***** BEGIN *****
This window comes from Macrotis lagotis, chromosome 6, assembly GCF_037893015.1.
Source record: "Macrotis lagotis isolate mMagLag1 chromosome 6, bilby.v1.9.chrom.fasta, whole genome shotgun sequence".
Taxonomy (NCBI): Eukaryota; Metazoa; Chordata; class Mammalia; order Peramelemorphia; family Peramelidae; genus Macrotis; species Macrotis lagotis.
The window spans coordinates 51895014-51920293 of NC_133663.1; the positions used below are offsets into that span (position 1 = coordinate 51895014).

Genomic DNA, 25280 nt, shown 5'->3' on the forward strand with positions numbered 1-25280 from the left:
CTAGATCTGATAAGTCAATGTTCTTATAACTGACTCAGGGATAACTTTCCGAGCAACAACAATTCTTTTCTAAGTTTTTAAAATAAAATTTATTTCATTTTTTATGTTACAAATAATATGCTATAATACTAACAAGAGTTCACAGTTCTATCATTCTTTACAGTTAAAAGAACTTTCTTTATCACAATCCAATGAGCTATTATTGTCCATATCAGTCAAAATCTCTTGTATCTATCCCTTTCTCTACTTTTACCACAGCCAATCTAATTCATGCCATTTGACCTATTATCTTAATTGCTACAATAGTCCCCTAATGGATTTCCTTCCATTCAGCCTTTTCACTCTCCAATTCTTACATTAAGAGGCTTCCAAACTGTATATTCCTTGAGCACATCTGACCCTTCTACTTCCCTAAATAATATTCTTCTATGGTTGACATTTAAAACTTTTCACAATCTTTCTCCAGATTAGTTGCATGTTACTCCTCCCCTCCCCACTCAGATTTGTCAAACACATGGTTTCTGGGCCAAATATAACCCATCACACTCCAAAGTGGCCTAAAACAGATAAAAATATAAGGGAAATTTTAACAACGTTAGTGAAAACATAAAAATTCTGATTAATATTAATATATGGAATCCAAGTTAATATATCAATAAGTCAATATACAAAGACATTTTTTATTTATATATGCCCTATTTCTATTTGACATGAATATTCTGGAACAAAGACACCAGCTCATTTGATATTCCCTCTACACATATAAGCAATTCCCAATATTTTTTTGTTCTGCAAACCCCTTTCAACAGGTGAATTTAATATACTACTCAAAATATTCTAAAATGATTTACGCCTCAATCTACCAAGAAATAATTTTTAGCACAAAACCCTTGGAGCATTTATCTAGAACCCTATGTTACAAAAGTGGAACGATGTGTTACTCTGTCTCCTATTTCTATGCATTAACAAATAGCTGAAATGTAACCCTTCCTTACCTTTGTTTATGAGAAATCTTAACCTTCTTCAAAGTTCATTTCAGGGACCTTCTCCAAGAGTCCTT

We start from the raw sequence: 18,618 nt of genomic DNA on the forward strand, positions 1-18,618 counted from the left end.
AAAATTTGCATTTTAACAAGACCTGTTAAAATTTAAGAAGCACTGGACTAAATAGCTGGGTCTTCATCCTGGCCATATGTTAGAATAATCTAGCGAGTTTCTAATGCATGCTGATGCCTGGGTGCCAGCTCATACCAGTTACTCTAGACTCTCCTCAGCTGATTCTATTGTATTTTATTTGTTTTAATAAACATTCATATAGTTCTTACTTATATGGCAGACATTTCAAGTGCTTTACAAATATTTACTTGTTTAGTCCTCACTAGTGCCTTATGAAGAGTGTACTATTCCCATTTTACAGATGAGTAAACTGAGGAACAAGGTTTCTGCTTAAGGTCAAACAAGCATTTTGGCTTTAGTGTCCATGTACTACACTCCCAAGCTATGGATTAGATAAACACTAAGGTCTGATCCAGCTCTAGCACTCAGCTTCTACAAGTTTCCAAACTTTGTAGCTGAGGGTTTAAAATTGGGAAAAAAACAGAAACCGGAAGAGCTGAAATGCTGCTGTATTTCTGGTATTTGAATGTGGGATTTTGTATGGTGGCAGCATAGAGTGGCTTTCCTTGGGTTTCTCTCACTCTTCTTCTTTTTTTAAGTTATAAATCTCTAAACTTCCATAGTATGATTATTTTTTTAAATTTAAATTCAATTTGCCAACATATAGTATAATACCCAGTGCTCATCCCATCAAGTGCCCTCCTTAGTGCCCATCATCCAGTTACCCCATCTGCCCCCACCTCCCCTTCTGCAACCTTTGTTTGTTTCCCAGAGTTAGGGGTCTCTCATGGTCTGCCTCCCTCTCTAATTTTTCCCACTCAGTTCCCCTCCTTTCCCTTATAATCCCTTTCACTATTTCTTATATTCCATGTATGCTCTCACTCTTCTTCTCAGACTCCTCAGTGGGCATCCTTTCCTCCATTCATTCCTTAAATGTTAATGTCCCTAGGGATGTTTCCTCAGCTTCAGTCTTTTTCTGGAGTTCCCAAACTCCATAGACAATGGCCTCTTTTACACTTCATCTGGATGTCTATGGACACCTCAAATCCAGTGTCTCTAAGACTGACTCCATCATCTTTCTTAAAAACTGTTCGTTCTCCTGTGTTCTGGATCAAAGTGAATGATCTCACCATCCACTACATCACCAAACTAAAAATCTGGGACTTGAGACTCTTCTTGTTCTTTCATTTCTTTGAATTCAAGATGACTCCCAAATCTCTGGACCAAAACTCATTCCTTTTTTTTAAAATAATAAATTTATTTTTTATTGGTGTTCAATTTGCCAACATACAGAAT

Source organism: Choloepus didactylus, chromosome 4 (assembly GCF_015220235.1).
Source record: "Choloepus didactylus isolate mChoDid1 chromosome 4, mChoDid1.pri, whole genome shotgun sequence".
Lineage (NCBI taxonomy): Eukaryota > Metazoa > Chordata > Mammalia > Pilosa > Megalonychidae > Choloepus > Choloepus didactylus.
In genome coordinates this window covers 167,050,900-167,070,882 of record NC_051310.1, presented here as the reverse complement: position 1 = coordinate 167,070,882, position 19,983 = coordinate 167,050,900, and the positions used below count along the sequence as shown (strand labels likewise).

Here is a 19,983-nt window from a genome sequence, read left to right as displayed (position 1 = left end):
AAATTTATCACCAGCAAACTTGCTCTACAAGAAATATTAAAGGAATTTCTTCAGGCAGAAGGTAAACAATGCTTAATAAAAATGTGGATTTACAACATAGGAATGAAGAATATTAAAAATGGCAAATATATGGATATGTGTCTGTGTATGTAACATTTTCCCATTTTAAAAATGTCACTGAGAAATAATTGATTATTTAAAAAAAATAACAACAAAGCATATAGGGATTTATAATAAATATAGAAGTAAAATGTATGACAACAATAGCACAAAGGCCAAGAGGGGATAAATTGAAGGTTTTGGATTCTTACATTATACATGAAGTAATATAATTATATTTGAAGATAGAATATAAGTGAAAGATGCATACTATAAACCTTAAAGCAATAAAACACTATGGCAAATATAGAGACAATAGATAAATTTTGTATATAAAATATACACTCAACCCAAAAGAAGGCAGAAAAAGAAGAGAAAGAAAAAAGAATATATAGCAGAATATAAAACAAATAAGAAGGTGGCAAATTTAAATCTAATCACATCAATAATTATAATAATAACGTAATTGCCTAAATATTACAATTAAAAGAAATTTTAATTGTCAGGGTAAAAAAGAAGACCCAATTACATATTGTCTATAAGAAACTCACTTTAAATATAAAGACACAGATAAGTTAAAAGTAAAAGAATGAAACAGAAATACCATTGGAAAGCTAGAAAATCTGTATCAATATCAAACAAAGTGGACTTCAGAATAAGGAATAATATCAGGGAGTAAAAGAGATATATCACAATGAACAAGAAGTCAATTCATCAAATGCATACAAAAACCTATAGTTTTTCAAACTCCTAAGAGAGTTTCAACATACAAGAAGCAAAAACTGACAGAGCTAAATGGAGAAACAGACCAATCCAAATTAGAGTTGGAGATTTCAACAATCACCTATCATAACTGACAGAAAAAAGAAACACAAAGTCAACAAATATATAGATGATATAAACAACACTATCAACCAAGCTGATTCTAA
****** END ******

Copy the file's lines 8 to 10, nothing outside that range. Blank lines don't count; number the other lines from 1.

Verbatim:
AAAATTTGCATTTTAACAAGACCTGTTAAAATTTAAGAAGCACTGGACTAAATAGCTGGGTCTTCATCCTGGCCATATGTTAGAATAATCTAGCGAGTTTCTAATGCATGCTGATGCCTGGGTGCCAGCTCATACCAGTTACTCTAGACTCTCCTCAGCTGATTCTATTGTATTTTATTTGTTTTAATAAACATTCATATAGTTCTTACTTATATGGCAGACATTTCAAGTGCTTTACAAATATTTACTTGTTTAGTCCTCACTAGTGCCTTATGAAGAGTGTACTATTCCCATTTTACAGATGAGTAAACTGAGGAACAAGGTTTCTGCTTAAGGTCAAACAAGCATTTTGGCTTTAGTGTCCATGTACTACACTCCCAAGCTATGGATTAGATAAACACTAAGGTCTGATCCAGCTCTAGCACTCAGCTTCTACAAGTTTCCAAACTTTGTAGCTGAGGGTTTAAAATTGGGAAAAAAACAGAAACCGGAAGAGCTGAAATGCTGCTGTATTTCTGGTATTTGAATGTGGGATTTTGTATGGTGGCAGCATAGAGTGGCTTTCCTTGGGTTTCTCTCACTCTTCTTCTTTTTTTAAGTTATAAATCTCTAAACTTCCATAGTATGATTATTTTTTTAAATTTAAATTCAATTTGCCAACATATAGTATAATACCCAGTGCTCATCCCATCAAGTGCCCTCCTTAGTGCCCATCATCCAGTTACCCCATCTGCCCCCACCTCCCCTTCTGCAACCTTTGTTTGTTTCCCAGAGTTAGGGGTCTCTCATGGTCTGCCTCCCTCTCTAATTTTTCCCACTCAGTTCCCCTCCTTTCCCTTATAATCCCTTTCACTATTTCTTATATTCCATGTATGCTCTCACTCTTCTTCTCAGACTCCTCAGTGGGCATCCTTTCCTCCATTCATTCCTTAAATGTTAATGTCCCTAGGGATGTTTCCTCAGCTTCAGTCTTTTTCTGGAGTTCCCAAACTCCATAGACAATGGCCTCTTTTACACTTCATCTGGATGTCTATGGACACCTCAAATCCAGTGTCTCTAAGACTGACTCCATCATCTTTCTTAAAAACTGTTCGTTCTCCTGTGTTCTGGATCAAAGTGAATGATCTCACCATCCACTACATCACCAAACTAAAAATCTGGGACTTGAGACTCTTCTTGTTCTTTCATTTCTTTGAATTCAAGATGACTCCCAAATCTCTGGACCAAAACTCATTCCTTTTTTTTAAAATAATAAATTTATTTTTTATTGGTGTTCAATTTGCCAACATACAGAAT

Source organism: Choloepus didactylus, chromosome 4 (assembly GCF_015220235.1).
Source record: "Choloepus didactylus isolate mChoDid1 chromosome 4, mChoDid1.pri, whole genome shotgun sequence".